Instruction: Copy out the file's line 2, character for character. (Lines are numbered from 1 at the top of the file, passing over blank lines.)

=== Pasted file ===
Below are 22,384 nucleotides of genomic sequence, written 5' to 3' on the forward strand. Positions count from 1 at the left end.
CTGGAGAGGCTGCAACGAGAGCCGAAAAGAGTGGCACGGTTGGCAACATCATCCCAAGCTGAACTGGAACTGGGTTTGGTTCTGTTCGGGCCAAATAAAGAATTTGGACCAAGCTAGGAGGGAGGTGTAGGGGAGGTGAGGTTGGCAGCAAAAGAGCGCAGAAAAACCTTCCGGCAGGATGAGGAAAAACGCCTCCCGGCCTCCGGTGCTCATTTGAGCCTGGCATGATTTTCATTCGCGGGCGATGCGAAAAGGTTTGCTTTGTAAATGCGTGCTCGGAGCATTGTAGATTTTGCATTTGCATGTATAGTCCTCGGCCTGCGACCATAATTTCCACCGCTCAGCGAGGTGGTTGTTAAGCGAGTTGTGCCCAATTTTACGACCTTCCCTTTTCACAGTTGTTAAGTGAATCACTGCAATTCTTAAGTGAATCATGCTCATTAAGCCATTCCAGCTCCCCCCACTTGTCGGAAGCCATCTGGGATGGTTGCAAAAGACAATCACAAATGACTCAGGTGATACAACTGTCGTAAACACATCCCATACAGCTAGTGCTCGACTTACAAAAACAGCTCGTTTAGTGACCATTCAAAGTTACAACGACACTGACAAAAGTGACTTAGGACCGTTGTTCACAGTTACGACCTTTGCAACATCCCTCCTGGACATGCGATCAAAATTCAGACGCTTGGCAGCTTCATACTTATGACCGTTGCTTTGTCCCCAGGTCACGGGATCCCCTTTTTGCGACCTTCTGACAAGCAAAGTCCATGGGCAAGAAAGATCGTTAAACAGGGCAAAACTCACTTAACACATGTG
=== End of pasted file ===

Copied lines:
CTGGAGAGGCTGCAACGAGAGCCGAAAAGAGTGGCACGGTTGGCAACATCATCCCAAGCTGAACTGGAACTGGGTTTGGTTCTGTTCGGGCCAAATAAAGAATTTGGACCAAGCTAGGAGGGAGGTGTAGGGGAGGTGAGGTTGGCAGCAAAAGAGCGCAGAAAAACCTTCCGGCAGGATGAGGAAAAACGCCTCCCGGCCTCCGGTGCTCATTTGAGCCTGGCATGATTTTCATTCGCGGGCGATGCGAAAAGGTTTGCTTTGTAAATGCGTGCTCGGAGCATTGTAGATTTTGCATTTGCATGTATAGTCCTCGGCCTGCGACCATAATTTCCACCGCTCAGCGAGGTGGTTGTTAAGCGAGTTGTGCCCAATTTTACGACCTTCCCTTTTCACAGTTGTTAAGTGAATCACTGCAATTCTTAAGTGAATCATGCTCATTAAGCCATTCCAGCTCCCCCCACTTGTCGGAAGCCATCTGGGATGGTTGCAAAAGACAATCACAAATGACTCAGGTGATACAACTGTCGTAAACACATCCCATACAGCTAGTGCTCGACTTACAAAAACAGCTCGTTTAGTGACCATTCAAAGTTACAACGACACTGACAAAAGTGACTTAGGACCGTTGTTCACAGTTACGACCTTTGCAACATCCCTCCTGGACATGCGATCAAAATTCAGACGCTTGGCAGCTTCATACTTATGACCGTTGCTTTGTCCCCAGGTCACGGGATCCCCTTTTTGCGACCTTCTGACAAGCAAAGTCCATGGGCAAGAAAGATCGTTAAACAGGGCAAAACTCACTTAACACATGTG